In 1949, Pete hired Frank Nigro to do the day-to-day photography at the Statue and stopped going to the island himself. During WWII Frank had been a ship’s cook, but had always wanted to do photography. In fact, he, like Jim Hill, had family ties to Liberty Island—his godfather had lived and worked there. Teenaged Frank spent his summers on the island, and when he wasn’t working as a busboy, he hung out with Jim Hill.
Jim’s voice saddens when he tells about the National Park Service’s renovation of Liberty Island in the 1960s. The NPS wasn’t impressed with Pete Peterson’s and Frank Nigro’s street-photographer work set-up. In fact, they insisted that there was no need for commercial photography on Liberty Island, even though Jim explained that people who visited the Statue wanted their pictures taken with her—including those with a camera dangling around their necks. Indeed, many came back year after year to have the traditional photo taken with Miss Liberty. But NPS was not interested and would not even meet with Jim to discuss how to make photography fit into their development plans. And so in 1963, Evelyn Hill, Inc. was forced to end its contract with photographer Pete Peterson, and Frank Nigro was out of a job. Jim helped Frank buy a pizza parlor in Brooklyn, New York—he was like family.
Today Evelyn Hill, Inc., under Brad Hill’s leadership, continues as the sole concessioner on Liberty Island, overseeing the gift shop, sale of food, and now digital photography. After some 40 years without professional photography on the island, Brad received permission from the NPS in 2003 to bring photography back—this time digital. Now three photographers position tourists on the face (east) side of the Statue, and with Nikon digital cameras kneel down and capture tourists in full view of Miss Liberty. Dye-sublimated 5”x7” and 8”x10”color photographs—no more photo postcards—are available from an on-site printer while you wait. “And,” says Brad, “business is good.”
Project SAVE Armenian Photograph Archives’ collections hold examples of Pete Peterson’s work from the 1920s and 30s, and Frank Nigro’s from 1949 to 1963. Even with no mention of their names on the postcards, we now know, with Jim Hill’s help, that these two men were the only professional photographers at the Statue of Liberty during those years. Project SAVE’s Statue of Liberty images include immigrants, often with their American-born children. Many had arrived at Ellis Island in steerage class, passing by Miss Liberty in the bowels of the ship as it steamed into New York Harbor, thus missing her welcome.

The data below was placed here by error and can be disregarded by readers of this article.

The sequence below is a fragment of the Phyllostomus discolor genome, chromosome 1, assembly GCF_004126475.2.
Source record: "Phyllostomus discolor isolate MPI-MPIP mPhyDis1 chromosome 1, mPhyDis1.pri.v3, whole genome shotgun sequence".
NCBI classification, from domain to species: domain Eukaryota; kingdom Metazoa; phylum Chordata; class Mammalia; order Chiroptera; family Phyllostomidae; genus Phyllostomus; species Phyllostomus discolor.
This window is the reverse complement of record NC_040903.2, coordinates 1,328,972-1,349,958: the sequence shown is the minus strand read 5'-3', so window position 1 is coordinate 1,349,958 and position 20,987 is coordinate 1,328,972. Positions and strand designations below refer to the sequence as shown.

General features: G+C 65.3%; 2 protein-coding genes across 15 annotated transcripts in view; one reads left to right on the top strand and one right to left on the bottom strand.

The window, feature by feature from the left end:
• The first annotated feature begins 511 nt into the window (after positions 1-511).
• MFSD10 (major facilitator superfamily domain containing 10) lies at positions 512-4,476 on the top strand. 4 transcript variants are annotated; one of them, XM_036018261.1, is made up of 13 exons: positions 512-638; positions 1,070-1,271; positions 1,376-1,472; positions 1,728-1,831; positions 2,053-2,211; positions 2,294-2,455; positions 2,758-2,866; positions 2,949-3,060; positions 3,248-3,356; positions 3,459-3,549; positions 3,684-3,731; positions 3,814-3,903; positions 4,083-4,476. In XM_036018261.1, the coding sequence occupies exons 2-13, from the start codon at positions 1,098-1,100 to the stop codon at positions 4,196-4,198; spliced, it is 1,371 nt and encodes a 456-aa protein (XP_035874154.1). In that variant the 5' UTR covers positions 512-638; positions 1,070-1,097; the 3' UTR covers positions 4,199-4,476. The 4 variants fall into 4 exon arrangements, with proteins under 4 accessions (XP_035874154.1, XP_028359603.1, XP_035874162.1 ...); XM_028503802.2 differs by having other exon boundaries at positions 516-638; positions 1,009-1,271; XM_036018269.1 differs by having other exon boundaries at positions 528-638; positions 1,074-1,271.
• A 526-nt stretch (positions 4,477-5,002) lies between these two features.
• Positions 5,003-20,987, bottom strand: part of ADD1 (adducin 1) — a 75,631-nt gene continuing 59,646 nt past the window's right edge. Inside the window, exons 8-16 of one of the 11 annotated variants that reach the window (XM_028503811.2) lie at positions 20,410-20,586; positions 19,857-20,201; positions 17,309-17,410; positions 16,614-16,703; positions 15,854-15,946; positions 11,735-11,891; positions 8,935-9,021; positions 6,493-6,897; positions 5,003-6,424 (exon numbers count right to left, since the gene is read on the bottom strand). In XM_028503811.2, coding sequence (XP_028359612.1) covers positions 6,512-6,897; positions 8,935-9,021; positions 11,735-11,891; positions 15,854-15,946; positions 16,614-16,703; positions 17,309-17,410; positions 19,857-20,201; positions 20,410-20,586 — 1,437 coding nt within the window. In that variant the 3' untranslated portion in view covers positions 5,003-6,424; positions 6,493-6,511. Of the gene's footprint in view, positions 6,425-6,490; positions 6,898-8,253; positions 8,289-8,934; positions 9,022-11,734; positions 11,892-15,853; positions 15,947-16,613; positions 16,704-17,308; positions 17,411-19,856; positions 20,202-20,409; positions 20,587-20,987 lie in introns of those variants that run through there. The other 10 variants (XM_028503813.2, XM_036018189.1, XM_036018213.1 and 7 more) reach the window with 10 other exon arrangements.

Now, as American citizens, they return to receive her blessing and give thanks.
How the Camera Worked
Frank Nigro gave a basic description of Pete Peterson’s camera creation: the outside box was oak wood, and bees wax was used to protect the wood from the photo-chemical baths—Pete and Frank made their own chemicals. The camera itself was made of Bakelite and for refocusing, was moved back and forth on a steel track.
Jim Hill was fascinated with photography from the time he was a little boy growing up on Bedloe’s Island, watching Peter Peterson take photos of tourists with Miss Liberty. From years of careful observation, he recently observed how Pete, and later Frank Nigro, actually worked the unique camera to take and develop “instant” tourist photos with Miss Liberty. Jim said Pete formulated his process and technique by trial and error, and that both men were most certainly ambidextrous.
Positioned with his camera outfit on the west side of the Statue, at her back, the photographer posed tourists 10 feet away from his camera lens in front of a wall and bushes. With one hand in the camera sleeve, he took a piece of 122 Kodak paper-negative film (3 ¼” x 5 ½”) from his “paper” box, positioned it behind the camera lens, and snapped the image of the tourist(s). Then, without receiving an order number or making a payment, the tourist(s) went off to look at the Statue.
Working fast and “blind,” the photographer developed the tourist negative by putting it through three chemical baths—the developer, stop bath, and hypo. In hot weather he kept the baths at “room temperature” by adding ice cubes. He removed the developed negative from the camera box, rinsed it with water, and with scissors he trimmed it, removing anyone who inadvertently had walked through the picture, so that only the tourist(s) and the wall—in later years, the lifesaver ring—remained.
Refocusing the lens, he placed the cutout tourist negative next to his master negative of Miss Liberty at a focal length of about 10 inches in front of the same lens that had just taken the tourist photo.